For about 10 years as her daughter spent time in and out of jail on drug charges, Connie Sneed felt nothing but despair.
“I felt as low as you could possibly feel not having any family other than my husband to confide in,” she said.
Sneed said if it weren’t for the support of a small group of women that call themselves the Circle of Love Sisters she wouldn’t have made it through such a difficult period of her life.
“I feel like I owe them my sanity,” she said.
Circle of Love Sisters is a local nonprofit organization that provides support for families that have been affected by drug abuse and to women who are incarcerated or just being released from jail.
“Our primary focus is on women who are incarcerated and are trying to incorporate back into the community,” said Doris Carlton, a founding member of Circle of Love Sisters. “We do what we can to get them back in the community.”
The group started as small prayer group for those impacted by drug abuse, but it quickly morphed into a true outreach program.
“From there the Lord turned our misery into a ministry,” Carlton said.
Carlton said there is a need for this type of support system for female inmates and their families.
On any given day there are as many as 150 women incarcerated in Murfreesboro, she said. Many of these women have children.
“They need emotional support,” Carlton said. “These women have no way of getting help. They are often levied with fines and fees. Sometimes they end up back in the system because they can’t pay the fine. Something has to end this cycle for them.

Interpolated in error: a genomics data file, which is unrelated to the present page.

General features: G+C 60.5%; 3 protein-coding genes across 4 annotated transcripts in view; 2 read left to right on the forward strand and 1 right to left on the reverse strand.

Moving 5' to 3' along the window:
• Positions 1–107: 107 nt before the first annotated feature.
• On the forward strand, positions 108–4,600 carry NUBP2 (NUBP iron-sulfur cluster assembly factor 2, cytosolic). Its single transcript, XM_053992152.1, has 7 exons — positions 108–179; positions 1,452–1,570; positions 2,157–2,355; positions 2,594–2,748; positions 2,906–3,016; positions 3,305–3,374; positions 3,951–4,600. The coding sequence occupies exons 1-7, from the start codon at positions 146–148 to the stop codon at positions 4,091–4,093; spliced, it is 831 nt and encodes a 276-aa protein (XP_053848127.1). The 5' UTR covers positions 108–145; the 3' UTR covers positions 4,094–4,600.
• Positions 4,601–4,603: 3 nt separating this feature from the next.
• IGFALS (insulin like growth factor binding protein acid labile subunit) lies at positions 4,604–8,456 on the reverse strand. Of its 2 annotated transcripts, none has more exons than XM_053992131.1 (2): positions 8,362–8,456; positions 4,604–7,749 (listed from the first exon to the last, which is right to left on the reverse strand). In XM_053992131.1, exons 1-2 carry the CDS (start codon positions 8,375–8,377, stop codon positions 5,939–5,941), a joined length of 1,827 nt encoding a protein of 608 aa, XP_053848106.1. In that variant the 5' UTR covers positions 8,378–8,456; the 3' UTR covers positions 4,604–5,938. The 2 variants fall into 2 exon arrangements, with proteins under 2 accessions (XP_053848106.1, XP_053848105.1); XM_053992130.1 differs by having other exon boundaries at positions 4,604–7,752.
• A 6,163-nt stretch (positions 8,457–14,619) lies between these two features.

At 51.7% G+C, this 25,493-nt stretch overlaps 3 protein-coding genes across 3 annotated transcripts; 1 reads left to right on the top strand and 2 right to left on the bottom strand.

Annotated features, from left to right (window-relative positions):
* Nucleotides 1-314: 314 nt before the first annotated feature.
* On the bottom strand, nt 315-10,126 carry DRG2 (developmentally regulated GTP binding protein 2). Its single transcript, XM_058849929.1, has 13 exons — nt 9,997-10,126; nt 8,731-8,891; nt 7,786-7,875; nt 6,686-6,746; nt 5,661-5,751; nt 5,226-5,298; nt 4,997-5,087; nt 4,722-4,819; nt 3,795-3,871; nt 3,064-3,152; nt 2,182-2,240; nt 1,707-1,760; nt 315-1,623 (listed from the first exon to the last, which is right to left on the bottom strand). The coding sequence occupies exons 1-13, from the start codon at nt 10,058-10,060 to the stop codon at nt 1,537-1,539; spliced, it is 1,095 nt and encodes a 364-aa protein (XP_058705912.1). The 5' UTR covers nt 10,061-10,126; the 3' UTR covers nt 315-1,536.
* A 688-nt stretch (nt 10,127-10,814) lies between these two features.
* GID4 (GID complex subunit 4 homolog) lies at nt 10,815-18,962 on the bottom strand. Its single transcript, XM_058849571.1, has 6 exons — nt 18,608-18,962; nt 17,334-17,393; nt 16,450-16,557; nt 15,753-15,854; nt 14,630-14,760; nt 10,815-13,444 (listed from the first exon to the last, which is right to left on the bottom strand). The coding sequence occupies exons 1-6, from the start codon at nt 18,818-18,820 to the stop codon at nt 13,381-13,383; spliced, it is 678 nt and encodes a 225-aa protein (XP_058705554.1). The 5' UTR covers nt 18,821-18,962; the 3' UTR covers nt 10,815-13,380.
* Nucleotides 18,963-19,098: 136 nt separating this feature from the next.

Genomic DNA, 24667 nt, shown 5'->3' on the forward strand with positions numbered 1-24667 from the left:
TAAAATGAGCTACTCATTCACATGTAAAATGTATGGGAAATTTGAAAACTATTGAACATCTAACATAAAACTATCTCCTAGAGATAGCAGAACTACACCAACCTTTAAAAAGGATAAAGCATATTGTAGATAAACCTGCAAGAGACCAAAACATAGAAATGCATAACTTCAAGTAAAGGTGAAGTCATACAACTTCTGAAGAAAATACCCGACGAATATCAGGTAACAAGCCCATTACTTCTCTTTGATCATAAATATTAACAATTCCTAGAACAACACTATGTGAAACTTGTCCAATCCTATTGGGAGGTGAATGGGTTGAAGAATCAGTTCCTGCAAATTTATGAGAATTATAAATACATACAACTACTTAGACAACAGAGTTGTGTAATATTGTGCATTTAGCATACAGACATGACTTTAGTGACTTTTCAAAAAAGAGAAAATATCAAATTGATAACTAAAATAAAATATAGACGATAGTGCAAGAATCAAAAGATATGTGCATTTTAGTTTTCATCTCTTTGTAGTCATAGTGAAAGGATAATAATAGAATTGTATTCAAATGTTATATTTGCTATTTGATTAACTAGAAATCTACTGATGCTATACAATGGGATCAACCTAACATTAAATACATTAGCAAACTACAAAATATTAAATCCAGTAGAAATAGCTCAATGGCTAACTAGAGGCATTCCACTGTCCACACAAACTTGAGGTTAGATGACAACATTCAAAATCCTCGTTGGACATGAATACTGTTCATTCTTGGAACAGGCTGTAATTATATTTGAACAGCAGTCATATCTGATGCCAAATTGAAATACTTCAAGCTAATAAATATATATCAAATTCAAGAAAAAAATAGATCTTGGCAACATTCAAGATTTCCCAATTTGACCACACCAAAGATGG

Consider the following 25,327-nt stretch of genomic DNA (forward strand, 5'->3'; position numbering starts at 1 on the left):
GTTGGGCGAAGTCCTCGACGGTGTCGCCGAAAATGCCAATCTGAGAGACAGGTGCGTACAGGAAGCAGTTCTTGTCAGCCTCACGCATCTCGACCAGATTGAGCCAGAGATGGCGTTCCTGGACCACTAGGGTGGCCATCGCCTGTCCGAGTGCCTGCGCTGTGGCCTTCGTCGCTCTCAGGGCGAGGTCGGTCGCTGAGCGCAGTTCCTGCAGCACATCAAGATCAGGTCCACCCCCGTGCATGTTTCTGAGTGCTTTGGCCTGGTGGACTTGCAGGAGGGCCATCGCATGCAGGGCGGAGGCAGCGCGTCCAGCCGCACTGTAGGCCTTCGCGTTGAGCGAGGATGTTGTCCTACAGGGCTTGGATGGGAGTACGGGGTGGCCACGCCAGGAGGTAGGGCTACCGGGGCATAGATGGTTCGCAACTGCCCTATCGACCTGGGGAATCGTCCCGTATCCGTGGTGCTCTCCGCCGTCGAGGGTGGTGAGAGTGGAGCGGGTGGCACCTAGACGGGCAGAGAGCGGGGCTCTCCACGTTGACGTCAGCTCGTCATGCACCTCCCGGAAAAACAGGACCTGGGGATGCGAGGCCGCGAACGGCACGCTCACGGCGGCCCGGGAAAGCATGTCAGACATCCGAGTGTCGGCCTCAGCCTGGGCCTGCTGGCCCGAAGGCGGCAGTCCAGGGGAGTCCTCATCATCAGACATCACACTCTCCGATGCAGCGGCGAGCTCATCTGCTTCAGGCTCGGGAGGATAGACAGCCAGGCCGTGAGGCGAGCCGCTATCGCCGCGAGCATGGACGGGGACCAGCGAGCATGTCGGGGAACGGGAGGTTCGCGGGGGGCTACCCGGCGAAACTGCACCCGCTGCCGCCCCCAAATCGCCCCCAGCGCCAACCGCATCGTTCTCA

“If that cycle is not broken for them, then they go back to what they know,” she added.
Sneed said she benefited greatly from the Circle of Love Sisters’ bi-weekly support groups.
“They show you that there is hope,” she said. “They help you keep hope alive because you don’t see it at first. They keep encouraging you and encouraging you and the next thing you know, wow.”
Circle of Love Sisters conducts a jail ministry at the Rutherford County Adult Detention Center. They provide one-on-one mentoring, write inmates and provide hygiene products and clothing and provide job referrals. They also hold workshops and conferences for families.
The group is seeking partnerships in the community and hope to open a transitional home in Rutherford County.
Carlton visited Sneed’s daughter, Jamika, in jail every week for a year.
Jamika, who was in and out of jail from the ages of 19 and 29, said Carlton “opened my eyes to see things as they truly are.
“She shed light to what was going on in my life,” Jamika, 30, said. “She let me see there was another way. Her coming completely changed my life. I have been clean and sober for over a year.”
Jamika is now attending Motlow State Community College. In October she regained custody of her 10-year-old daughter who had been in the care of her grandparents since she was 3 months old.
“(Carlton) made me realize that being a mother was the most important role,” Jamika said.
Now, she is looking forward to the future.
Erin Edgemon can be reached at firstname.lastname@example.org
To get involved with Circle of Love Sisters contact Doris Carlton at 525-1412 or email@example.com.